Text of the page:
Canada has always been known as a great country to live in for a number of reasons and one being, having free heath care. Although this is a bonus for Canadian citizens, people forget to see the numerous flaws in our system. One great example of an important issue in our Canadian health care system is the lack of care to our seniors. Canada’s baby boomers are reaching the age of retirement, some even older, and are occupying nearly half of the country’s hospitalizations (Stall, Bear, Sullivan, 2013, para. 1). The population of seniors continues to increase making it more difficult to find enough care providers to ensure the needs of Canada’s seniors are met. This concern raises questions as to why there are rapid declines in geriatric medicine studies. In this case, students tend to lean towards other specialties with a higher pay salary, thus resulting in the decline of students entering this field.
Canadians are unconfident that Canada’s health care system will be able to meet the needs of the aging population. Kirkey (2013) explains, “according to the Canadian Medical Association’s annual report card on health, Women, as well as Canadians aged 34 to 54, and those already caring for an elderly person, are among those least confident that hospitals and long-term care facilities can handle the demands of a population that is living longer than at any other time in the nation's history” (para. 3). Although this tends to be an issue all across Canada, smaller communities suffer the most. Small communities generally have one hospital compared to larger cities and are in need of more resources such as nursing care, home-based care and palliative care (Kirkey, 2013).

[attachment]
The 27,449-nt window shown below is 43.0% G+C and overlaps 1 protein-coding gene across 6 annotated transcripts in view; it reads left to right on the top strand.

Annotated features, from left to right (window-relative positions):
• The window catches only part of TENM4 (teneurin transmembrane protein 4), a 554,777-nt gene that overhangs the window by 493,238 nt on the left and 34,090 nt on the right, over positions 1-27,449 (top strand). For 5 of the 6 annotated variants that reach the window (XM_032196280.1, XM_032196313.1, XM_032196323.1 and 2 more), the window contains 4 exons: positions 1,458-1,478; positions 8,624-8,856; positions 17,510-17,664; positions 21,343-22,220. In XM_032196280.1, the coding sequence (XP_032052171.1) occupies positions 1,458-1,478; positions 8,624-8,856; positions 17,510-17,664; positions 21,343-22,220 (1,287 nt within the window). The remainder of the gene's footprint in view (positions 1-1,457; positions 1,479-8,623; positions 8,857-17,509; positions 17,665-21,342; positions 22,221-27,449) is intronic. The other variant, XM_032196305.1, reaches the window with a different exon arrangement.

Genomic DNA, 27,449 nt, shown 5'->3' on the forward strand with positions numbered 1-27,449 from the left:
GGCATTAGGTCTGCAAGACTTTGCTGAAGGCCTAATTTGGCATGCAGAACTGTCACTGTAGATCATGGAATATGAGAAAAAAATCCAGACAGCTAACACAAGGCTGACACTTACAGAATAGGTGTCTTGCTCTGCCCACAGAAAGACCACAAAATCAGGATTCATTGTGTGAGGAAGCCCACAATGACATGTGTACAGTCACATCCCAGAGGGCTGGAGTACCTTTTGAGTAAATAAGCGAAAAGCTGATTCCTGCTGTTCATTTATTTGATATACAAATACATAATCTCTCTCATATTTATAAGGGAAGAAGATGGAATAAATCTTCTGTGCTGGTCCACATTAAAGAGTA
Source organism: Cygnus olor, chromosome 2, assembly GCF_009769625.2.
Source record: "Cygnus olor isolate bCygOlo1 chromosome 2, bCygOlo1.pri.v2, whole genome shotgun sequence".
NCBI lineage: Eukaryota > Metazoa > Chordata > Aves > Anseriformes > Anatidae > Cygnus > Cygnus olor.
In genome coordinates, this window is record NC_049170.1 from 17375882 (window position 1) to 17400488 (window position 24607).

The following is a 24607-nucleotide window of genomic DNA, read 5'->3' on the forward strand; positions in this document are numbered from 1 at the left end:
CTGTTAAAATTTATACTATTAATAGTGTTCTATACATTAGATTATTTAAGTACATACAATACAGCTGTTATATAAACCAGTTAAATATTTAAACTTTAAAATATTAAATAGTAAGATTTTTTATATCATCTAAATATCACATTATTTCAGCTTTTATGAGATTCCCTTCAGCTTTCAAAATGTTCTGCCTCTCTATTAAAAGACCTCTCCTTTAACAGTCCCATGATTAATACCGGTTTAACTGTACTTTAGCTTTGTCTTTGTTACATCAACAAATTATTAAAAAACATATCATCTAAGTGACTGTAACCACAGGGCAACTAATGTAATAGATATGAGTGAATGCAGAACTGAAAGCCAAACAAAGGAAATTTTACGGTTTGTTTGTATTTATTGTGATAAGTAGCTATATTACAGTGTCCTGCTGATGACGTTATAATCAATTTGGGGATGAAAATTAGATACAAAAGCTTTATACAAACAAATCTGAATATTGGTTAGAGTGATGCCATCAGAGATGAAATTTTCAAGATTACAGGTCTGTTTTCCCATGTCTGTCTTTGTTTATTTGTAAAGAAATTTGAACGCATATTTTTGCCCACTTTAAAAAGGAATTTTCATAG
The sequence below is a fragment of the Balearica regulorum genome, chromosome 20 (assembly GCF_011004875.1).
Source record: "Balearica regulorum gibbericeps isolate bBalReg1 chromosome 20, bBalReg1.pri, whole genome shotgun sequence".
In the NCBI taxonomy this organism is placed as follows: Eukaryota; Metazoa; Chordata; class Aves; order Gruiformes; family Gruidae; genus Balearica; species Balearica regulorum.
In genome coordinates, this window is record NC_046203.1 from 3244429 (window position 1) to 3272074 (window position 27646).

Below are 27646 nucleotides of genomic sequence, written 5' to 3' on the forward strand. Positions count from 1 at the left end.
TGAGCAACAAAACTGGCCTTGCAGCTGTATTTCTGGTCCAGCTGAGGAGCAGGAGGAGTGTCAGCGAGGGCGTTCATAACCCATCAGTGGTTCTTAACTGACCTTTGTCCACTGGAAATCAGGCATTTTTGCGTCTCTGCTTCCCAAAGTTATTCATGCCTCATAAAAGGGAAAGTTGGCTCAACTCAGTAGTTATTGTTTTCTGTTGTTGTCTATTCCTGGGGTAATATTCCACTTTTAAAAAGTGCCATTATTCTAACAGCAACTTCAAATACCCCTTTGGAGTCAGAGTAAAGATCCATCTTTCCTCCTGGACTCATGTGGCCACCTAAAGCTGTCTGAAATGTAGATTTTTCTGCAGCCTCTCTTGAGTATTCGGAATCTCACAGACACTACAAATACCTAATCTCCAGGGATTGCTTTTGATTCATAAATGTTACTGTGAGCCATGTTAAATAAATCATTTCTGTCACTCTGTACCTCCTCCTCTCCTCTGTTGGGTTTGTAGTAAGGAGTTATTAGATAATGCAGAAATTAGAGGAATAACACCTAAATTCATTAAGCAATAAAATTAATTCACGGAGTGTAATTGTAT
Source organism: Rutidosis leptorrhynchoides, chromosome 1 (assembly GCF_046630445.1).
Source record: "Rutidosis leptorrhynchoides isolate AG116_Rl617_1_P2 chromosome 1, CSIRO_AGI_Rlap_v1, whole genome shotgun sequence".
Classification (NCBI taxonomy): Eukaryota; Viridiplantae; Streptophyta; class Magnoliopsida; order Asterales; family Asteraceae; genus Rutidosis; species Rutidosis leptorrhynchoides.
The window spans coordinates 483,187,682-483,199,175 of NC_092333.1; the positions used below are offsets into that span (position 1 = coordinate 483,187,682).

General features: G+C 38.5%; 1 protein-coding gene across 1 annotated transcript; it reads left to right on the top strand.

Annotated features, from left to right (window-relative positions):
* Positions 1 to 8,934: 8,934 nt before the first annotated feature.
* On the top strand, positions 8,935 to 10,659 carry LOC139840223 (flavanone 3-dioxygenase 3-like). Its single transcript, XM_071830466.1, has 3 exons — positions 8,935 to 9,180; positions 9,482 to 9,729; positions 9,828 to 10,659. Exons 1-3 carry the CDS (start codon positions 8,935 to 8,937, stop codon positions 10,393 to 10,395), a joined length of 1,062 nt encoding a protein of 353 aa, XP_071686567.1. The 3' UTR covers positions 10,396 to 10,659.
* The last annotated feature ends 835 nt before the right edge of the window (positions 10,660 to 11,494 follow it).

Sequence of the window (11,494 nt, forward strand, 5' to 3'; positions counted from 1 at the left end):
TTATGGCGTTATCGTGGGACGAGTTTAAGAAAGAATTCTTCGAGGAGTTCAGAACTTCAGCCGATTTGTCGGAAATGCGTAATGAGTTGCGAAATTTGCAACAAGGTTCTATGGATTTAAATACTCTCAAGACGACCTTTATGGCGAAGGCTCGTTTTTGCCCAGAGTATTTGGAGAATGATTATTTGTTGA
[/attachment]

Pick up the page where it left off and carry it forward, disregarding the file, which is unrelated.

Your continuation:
Over the years, Canadians are living longer and healthier lives, but as the unpredictable population shift, citizens over the age of 65 will double by the year of 2036, outnumbering children. As the number of senior citizens increases, so will the risks of mental health issues such as depression, anxiety, or dementia, described by the Mental Health Commissions of Canada (2014, para. 2). Providing more long-term care facilities and nursing homes will help the crowding in hospitals as well as lower costs on families and the government. Dr. Louis Hugo Francescutti, points our that keeping a senior in a hospital bed a day costs around $1,000 while a long-term facility only costs $126, and supportive home care costs $35 to $50 a day (as cited by Kirkey, 2013, para. 14). These numbers prove that the health care system could be saving a large amount of money if more care facilities were provided. Not only should the government invest in more of these home care environment facilities, but also focus on updating and refurbishing the current ones.
The Ontario Ministry of Health and Long-term Care provide potential solutions by releasing strategies on ways to improve care for the elderly. Student’s that are educated in health, social and community care are...